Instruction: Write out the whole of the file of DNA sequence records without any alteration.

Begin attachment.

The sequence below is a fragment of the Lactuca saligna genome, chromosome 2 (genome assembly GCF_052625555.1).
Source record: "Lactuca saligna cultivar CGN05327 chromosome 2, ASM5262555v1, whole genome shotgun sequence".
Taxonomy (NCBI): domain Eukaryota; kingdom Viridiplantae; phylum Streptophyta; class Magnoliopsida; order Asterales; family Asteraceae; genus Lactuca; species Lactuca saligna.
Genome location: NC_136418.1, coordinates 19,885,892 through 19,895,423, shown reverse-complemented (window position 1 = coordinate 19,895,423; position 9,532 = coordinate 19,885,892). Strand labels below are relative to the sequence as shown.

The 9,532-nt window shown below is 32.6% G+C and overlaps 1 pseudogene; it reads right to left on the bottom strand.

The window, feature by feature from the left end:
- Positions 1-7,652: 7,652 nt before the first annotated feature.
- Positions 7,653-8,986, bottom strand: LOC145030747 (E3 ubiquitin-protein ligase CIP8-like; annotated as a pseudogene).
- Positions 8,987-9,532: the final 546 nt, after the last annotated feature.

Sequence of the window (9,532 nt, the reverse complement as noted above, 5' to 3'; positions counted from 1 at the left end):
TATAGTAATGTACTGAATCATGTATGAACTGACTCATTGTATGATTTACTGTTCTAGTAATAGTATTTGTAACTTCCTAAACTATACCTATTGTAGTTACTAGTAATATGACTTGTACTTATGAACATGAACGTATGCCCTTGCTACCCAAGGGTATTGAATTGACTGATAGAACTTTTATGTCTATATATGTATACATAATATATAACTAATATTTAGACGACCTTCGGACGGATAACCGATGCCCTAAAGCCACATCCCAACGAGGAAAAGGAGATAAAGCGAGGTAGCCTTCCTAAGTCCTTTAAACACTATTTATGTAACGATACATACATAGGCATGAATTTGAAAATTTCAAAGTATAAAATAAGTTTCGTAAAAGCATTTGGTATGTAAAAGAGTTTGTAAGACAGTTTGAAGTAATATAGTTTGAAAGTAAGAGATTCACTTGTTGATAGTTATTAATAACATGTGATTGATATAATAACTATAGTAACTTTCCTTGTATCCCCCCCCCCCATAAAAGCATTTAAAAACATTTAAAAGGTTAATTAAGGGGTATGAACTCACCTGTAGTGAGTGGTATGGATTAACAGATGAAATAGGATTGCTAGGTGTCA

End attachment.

The sequence below is a fragment of the Lactuca saligna genome, chromosome 2 (genome assembly GCF_052625555.1).
Source record: "Lactuca saligna cultivar CGN05327 chromosome 2, ASM5262555v1, whole genome shotgun sequence".
Taxonomy (NCBI): domain Eukaryota; kingdom Viridiplantae; phylum Streptophyta; class Magnoliopsida; order Asterales; family Asteraceae; genus Lactuca; species Lactuca saligna.
Genome location: NC_136418.1, coordinates 19,885,892 through 19,895,423, shown reverse-complemented (window position 1 = coordinate 19,895,423; position 9,532 = coordinate 19,885,892). Strand labels below are relative to the sequence as shown.

The 9,532-nt window shown below is 32.6% G+C and overlaps 1 pseudogene; it reads right to left on the bottom strand.

The window, feature by feature from the left end:
- Positions 1-7,652: 7,652 nt before the first annotated feature.
- Positions 7,653-8,986, bottom strand: LOC145030747 (E3 ubiquitin-protein ligase CIP8-like; annotated as a pseudogene).
- Positions 8,987-9,532: the final 546 nt, after the last annotated feature.

Sequence of the window (9,532 nt, the reverse complement as noted above, 5' to 3'; positions counted from 1 at the left end):
TATAGTAATGTACTGAATCATGTATGAACTGACTCATTGTATGATTTACTGTTCTAGTAATAGTATTTGTAACTTCCTAAACTATACCTATTGTAGTTACTAGTAATATGACTTGTACTTATGAACATGAACGTATGCCCTTGCTACCCAAGGGTATTGAATTGACTGATAGAACTTTTATGTCTATATATGTATACATAATATATAACTAATATTTAGACGACCTTCGGACGGATAACCGATGCCCTAAAGCCACATCCCAACGAGGAAAAGGAGATAAAGCGAGGTAGCCTTCCTAAGTCCTTTAAACACTATTTATGTAACGATACATACATAGGCATGAATTTGAAAATTTCAAAGTATAAAATAAGTTTCGTAAAAGCATTTGGTATGTAAAAGAGTTTGTAAGACAGTTTGAAGTAATATAGTTTGAAAGTAAGAGATTCACTTGTTGATAGTTATTAATAACATGTGATTGATATAATAACTATAGTAACTTTCCTTGTATCCCCCCCCCCCATAAAAGCATTTAAAAACATTTAAAAGGTTAATTAAGGGGTATGAACTCACCTGTAGTGAGTGGTATGGATTAACAGATGAAATAGGATTGCTAGGTGTCA